This is where urban agriculture makes a huge appearance.
Urban agriculture can be defined, as suggested by the RUAF (Resource Centre for Urban Agriculture & Forestry) foundation’s website, as growing of plants and the raising of animals within and around urban systems. The generations removed from the farm don’t need to go anywhere. In this case, the farm will come to them. National FFA Organization (FFA) chapters from across the country have made it their mission to provide that look into the agricultural industry that consumers need through urban agriculture practices. Gatlinburg FFA, along with many urban chapters across the country, had a plant sale where they sold their plants from the greenhouse to locals in their area to beautify their home gardens or even cultivate new gardens. Chapters in Indiana, Iowa, South Carolina, to name a few, have fruit sales that even allow the consumer to walk on the farm, choose which one they purchase, and then take home to their families. FFA has more than 8,500 chapters, which many reside in 24 of the 25 largest cities in America. Our urban population makes up almost 40% of our membership, and our organization is currently exploring new and exciting ways to get urban students more engaged in not only FFA, but in agriculture.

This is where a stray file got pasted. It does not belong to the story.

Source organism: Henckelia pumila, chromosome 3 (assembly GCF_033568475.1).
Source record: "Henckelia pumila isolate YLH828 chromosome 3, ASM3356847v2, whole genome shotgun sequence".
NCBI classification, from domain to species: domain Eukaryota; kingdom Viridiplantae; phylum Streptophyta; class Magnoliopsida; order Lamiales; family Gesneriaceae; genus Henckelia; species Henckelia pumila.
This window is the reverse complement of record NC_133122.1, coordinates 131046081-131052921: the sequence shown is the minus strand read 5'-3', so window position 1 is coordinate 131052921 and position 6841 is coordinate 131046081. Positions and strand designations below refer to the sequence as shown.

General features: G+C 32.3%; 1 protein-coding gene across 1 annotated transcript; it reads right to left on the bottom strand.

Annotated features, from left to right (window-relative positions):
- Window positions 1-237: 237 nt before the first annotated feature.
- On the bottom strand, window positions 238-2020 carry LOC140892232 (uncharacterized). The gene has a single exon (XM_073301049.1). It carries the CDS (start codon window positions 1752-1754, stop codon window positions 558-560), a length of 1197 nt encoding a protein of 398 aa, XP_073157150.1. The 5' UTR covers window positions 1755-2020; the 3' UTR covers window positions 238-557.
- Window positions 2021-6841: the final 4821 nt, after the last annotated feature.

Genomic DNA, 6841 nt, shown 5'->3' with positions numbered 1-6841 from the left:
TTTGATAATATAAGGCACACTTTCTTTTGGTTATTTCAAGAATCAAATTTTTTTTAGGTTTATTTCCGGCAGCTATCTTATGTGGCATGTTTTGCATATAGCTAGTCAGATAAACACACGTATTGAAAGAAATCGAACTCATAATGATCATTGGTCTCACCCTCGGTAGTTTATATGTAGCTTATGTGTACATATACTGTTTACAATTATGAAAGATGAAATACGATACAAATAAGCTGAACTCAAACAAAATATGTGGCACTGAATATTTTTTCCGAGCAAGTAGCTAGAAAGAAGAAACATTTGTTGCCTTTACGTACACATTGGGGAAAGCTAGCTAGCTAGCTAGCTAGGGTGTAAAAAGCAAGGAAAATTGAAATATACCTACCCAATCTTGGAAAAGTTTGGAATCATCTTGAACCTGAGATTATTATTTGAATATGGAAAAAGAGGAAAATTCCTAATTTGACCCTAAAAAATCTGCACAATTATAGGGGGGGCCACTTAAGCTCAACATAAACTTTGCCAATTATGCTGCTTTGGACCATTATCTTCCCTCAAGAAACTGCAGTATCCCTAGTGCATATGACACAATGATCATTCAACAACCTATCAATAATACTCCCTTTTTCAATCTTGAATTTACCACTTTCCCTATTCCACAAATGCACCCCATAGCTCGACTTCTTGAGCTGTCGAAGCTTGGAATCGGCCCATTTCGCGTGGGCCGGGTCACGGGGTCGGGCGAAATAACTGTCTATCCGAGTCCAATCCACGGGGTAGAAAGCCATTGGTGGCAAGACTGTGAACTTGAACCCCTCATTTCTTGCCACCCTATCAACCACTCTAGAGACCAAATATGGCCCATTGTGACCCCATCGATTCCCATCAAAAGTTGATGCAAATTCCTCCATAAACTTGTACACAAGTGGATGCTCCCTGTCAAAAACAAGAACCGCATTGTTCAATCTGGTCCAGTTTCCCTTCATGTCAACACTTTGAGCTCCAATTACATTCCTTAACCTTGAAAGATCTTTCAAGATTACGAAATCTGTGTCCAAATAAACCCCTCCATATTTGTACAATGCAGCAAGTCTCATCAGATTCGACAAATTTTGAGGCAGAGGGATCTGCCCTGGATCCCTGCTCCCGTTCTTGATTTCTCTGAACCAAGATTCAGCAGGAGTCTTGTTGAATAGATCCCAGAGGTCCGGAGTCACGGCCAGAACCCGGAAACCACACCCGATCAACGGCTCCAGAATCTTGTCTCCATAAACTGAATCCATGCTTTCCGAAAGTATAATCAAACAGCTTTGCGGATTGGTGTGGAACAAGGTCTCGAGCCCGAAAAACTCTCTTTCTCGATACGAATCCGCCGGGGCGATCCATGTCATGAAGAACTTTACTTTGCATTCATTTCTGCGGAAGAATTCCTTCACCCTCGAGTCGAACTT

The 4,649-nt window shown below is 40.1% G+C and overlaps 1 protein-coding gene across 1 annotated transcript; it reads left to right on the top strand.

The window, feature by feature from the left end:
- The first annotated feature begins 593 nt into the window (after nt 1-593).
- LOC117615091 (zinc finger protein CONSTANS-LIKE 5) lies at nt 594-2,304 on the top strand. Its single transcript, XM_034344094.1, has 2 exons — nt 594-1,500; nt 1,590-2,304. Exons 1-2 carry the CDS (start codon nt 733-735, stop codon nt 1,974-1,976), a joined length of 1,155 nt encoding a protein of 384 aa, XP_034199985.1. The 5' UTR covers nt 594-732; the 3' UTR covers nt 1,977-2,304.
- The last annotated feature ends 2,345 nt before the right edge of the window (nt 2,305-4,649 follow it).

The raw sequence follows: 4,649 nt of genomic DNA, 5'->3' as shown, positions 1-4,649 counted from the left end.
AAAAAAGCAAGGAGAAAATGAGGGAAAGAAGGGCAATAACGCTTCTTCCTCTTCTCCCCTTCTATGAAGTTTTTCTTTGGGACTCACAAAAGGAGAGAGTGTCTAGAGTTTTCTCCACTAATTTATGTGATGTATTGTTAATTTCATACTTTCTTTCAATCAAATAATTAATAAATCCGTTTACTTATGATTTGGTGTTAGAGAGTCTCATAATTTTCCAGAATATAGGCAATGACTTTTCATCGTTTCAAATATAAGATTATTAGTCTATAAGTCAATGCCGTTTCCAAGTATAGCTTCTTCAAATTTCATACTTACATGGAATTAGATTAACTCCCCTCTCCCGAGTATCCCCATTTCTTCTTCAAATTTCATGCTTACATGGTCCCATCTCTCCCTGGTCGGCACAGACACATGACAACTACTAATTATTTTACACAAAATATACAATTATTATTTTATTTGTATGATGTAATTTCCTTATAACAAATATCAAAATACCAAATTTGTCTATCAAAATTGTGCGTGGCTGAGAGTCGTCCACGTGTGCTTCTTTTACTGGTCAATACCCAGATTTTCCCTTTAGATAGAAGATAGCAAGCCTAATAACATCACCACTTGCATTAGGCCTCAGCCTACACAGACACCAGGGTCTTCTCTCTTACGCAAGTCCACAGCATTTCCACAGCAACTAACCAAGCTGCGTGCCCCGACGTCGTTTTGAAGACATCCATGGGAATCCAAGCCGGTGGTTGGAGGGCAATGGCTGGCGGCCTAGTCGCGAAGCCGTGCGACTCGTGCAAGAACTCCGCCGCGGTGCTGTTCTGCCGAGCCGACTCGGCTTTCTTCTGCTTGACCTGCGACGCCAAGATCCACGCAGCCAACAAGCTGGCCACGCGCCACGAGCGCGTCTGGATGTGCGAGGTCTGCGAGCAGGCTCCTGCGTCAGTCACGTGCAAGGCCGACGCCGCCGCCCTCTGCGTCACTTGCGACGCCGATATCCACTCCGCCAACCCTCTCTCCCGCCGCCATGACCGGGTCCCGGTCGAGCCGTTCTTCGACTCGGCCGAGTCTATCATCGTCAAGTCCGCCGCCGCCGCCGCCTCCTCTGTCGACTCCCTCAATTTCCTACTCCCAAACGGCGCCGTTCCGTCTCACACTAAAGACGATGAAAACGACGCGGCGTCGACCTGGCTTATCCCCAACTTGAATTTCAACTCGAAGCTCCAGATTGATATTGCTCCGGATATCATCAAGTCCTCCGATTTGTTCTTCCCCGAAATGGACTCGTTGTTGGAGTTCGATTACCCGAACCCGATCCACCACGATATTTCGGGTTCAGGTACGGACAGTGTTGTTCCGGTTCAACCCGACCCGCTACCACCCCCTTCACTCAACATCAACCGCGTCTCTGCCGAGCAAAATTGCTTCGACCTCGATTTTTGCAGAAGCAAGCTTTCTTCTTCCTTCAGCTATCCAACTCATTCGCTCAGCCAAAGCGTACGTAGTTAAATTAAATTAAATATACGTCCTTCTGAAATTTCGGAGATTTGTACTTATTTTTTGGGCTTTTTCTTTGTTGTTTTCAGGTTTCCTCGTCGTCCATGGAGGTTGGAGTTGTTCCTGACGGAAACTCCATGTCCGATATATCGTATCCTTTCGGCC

Today, my hope is for all students in every high school to believe in the future of agriculture. Our voices are extremely powerful, and the ability to share the story of agriculture is in need of the younger generation to share its story. In order to accomplish this task, students alongside those from all aspects of the industry must come together to explore innovative ways to share the relevance of agriculture in students’ lives.
One day in Hollywood, California, there will be an urban agriculture school. Students from across the metropolitan area will attend to learn more about agriculture through roof top gardens, areoponics/hydroponics, farmer’s markets, food trucks, and any creative thing under the sun. As their teacher and FFA advisor, I will be there every step of the way to ensure that they are engaged and well-rounded stewards, producers, and consumers of the industry we serve. More importantly, obtain enough knowledge to share the story of agriculture to their communities. But regardless of the program, providing transparency such as this is will provide relevancy to the agricultural industry for all consumers and a responsibility to really know their food.
While sitting underneath the shade of the ancient palm tree on my small urban farm, I thought. I wonder a lot there. Most of the time, I wonder what would happen if food had the ability to speak. If it did, hopefully it wouldn’t need to. That, because its story had already been told. The true story through the eyes of every individual, rural or urban, in America.
Written by: National FFA Organization President Breanna Holbert